Building readiness to deal with family violence

Morgan Liotta

18/06/2020 1:21:37 PM

New funding and an innovative research model will help reinforce GPs’ key role in identifying and responding to issues of abuse and violence.

Worried woman
Increased episodes of family violence have been attributed to the stress of the coronavirus pandemic.

‘It’s a really important issue in our society and, although GPs can’t solve it all, it’s important that we do our part well.’
That is Dr Elizabeth Hindmarsh, GP and Chair of the RACGP Specific Interests Abuse and Violence network, who previously discussed with newsGP the role GPs have in providing support for patients experiencing family violence.
With increased episodes of family violence attributed to stress of the coronavirus pandemic, the Federal Government has announced a further $300,000 boost to its Fourth Action Plan 2019–22 as part of the National Plan to Prevent Violence against Women and their Children.
The funding initiative will support an update of the RACGP’s Abuse and violence: Working with our patients in general practice (the White Book) with the latest evidence and best practice advice to assist GPs to better recognise and respond to family violence.
The White Book acknowledges the central role GPs and other primary care providers play for survivors.
RACGP President Dr Harry Nespolon has praised news of funding for the White Book.

To further highlight the importance of this role, the University of Melbourne’s Safer Families Centre has developed a world-first comprehensive framework that identifies healthcare professionals’ readiness to address family violence.
The model identified five key themes that healthcare professionals felt they needed for readiness to provide sensitive care for survivors of family violence:
  • Commitment
  • Advocacy
  • Trust
  • Collaboration
  • Health system support
These are collectively referred to as CATCH.
Findings were published in PLOS ONE journal.
The CATCH model will be integrated with the update of the White Book, and is designed to improve training and systems for all healthcare professionals to ensure they are better equipped with the skills and confidence to support patients.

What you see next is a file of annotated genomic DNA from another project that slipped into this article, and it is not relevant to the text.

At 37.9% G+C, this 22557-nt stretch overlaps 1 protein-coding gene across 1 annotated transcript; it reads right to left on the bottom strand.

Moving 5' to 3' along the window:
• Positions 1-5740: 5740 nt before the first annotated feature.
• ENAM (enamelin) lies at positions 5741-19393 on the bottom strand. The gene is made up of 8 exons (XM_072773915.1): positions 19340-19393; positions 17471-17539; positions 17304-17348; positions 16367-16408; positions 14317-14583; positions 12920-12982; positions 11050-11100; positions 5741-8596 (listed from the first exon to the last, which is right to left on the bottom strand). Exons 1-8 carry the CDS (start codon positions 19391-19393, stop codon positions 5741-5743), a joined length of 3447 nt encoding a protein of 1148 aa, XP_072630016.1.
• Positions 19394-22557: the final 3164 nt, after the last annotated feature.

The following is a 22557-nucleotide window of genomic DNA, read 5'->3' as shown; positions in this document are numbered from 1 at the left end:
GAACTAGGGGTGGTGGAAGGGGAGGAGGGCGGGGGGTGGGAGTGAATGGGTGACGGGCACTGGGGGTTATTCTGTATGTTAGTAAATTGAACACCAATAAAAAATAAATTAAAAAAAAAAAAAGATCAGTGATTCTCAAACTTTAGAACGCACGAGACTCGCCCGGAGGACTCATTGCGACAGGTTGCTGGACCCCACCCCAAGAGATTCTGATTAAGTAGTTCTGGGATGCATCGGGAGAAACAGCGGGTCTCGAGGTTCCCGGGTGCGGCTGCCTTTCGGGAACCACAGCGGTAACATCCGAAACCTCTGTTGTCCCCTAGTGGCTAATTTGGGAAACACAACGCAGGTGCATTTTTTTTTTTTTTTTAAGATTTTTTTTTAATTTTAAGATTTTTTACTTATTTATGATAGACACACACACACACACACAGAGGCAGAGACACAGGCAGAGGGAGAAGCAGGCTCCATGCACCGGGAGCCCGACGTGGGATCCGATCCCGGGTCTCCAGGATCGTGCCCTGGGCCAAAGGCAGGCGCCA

‘Safer Families Centre at the University of Melbourne is pleased to be working with RACGP on the update of the White Book,’ lead researcher and White Book clinical editor Professor Kelsey Hegarty told newsGP.
‘The CATCH model is for all health professionals to enable them to be ready to address family violence … and provides the curriculum for training GPs and primary care nurses in this sensitive area.
‘The GP’s role is pivotal, as they are often the first professional told about family violence and can provide a first-line response.’
Professor Hegarty said the development of the model is timely given the spike in reported family violence incidents during the coronavirus pandemic.
‘We hope that this will change the way we prepare practitioners for this important role, in Australia and globally,’ she said in a statement.
‘The CATCH model could also prove timely during and following the COVID-19 crisis, as survivors may only be able to see health practitioners during movement restrictions.’
Four universities that are part of the Safer Families Centre were involved in the CATCH study: University of Melbourne, Auckland University of Technology, University of Bristol and La Trobe University.
The study examined existing knowledge gaps in how best to support and train healthcare professionals to enable an ‘evidence-based pathway to safety’ through the health system for those experiencing family violence.
The researchers found that a ‘ready’ healthcare professional would be motivated to make a difference, know how to advocate, feel they were likely to succeed and receive encouraging feedback and ongoing training.
‘Now, more than ever, we need to ensure that health professionals are well-equipped to deal with family violence,’ Professor Hegarty said.
‘This could improve survivors’ experience within the health system and their overall outcomes.’
The White Book is developed for GPs by GPs, and contains evidence-based information, tools and resources for dealing with family violence and abuse in general practice. It is available on the RACGP website.
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Dr Sofia Zarina Yasmin Yusuff   29/06/2020 3:49:49 PM

Unable to get cpd points for emerging minds